It took me by surprise. The BBC ticker ran on my computer with a heading saying : Tourist ship sinking off Argentina. As I have a strong emotional connection to this part of the world since I’ve been there I checked it out immediately. The Explorer, “the Little Red Ship” was MY boat. I spent two weeks aboard in December 2004/Jabuary2005. I couldn’t really believe it until the first images of a sinking ship were on the net.
I still remember the noise of the ice scatching the boat, the strong winds, the waves. Going through the Drake passage the natural elements remind you at every moment that you have to accept them, live with them. Fighting them is nearly impossible.
I never felt as close to Nature, except underwater.
I wrote already about that experince earlier. You are surrounded by strange birds, penguins, unable to fly, taking a close, curious look at you, not frightened at all. In the water they become fast and elegant swimmers.
In the skies large flying birds, such as albatrosses , storm petrels and skuas play in the wind.
Entering the Antartic convergence we came across huge tabular icebergs,deep blue, larger than our boat. The unfortunate sinking of the Explorer reminds us all that after all “Terra Australis Incognita” remains one of the most hostile and unpredictable places on earth. Nowadays more and more ships cruise the Antartic peninsula. Are we aware of being in a environnement never dominated by men? We’ll soon going for a holiday on the moon , so what could happen on earth? We get so much used to control every movement in our life, but a trip down South is not a sunny Sunday afternoon walk.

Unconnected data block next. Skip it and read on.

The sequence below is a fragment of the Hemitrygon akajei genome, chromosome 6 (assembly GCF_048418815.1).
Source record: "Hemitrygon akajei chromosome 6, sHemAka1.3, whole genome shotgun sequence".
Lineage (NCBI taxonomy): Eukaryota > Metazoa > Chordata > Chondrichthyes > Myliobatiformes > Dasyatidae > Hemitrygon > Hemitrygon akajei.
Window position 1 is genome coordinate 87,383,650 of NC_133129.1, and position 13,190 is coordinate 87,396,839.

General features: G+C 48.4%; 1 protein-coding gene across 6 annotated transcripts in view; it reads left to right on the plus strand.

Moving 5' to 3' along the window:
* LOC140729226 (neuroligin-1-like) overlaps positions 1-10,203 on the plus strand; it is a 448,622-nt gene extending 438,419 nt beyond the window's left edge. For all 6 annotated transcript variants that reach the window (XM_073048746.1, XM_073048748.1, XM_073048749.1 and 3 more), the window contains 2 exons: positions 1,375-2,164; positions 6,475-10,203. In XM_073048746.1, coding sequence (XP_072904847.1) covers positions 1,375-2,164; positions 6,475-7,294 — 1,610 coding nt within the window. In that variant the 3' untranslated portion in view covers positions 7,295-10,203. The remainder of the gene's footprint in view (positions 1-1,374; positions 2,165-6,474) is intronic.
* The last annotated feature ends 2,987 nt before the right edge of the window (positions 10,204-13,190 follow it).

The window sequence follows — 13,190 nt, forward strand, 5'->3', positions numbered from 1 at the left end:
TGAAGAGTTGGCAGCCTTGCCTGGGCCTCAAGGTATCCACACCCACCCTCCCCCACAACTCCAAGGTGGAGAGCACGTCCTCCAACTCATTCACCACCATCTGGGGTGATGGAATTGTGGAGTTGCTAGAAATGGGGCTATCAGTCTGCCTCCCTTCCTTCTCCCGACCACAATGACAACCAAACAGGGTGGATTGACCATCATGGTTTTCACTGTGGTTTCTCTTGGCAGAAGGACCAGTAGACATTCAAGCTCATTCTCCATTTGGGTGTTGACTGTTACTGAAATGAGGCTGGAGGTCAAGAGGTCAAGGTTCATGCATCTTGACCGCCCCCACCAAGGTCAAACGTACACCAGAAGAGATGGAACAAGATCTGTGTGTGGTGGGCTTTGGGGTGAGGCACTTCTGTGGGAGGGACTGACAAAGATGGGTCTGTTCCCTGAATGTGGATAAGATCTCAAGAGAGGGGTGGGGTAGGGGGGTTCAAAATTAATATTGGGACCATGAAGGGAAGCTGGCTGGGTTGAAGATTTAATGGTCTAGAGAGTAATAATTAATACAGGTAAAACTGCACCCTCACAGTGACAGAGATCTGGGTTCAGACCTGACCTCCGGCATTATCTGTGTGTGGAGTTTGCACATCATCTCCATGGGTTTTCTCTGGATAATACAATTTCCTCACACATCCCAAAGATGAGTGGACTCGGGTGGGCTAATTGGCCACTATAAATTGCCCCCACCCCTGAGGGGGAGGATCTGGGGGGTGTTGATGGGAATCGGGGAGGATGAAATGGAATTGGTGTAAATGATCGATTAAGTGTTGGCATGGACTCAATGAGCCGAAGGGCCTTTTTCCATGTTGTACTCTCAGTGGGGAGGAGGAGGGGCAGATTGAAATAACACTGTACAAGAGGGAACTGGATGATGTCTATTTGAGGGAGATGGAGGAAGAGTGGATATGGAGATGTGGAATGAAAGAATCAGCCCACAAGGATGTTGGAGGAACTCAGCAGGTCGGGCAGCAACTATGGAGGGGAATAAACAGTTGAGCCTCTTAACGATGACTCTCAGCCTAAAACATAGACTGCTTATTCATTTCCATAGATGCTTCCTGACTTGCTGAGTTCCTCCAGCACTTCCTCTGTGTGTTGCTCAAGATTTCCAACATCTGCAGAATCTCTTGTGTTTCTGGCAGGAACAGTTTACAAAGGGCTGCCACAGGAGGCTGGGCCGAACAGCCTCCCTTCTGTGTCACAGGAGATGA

Another question rises in my mind : how much damage will be done by the sunken Explorer? Leaking problems of the tanks? Hopefully not. A sad ending!
More photos here
One thought on “Goodbye “Little Red Ship””
We were on the Little Red Ship December 1999/January 2000. It was a wonderful trip — as soon as you spoke of the sound of the ship striking the sea ice, I could hear it again.
I am heartbroken to have her come to this ignominious end.
It was OUR ship, too and as much as I’d like to return to Antarctica, it’s hard to imagine another ship as happy.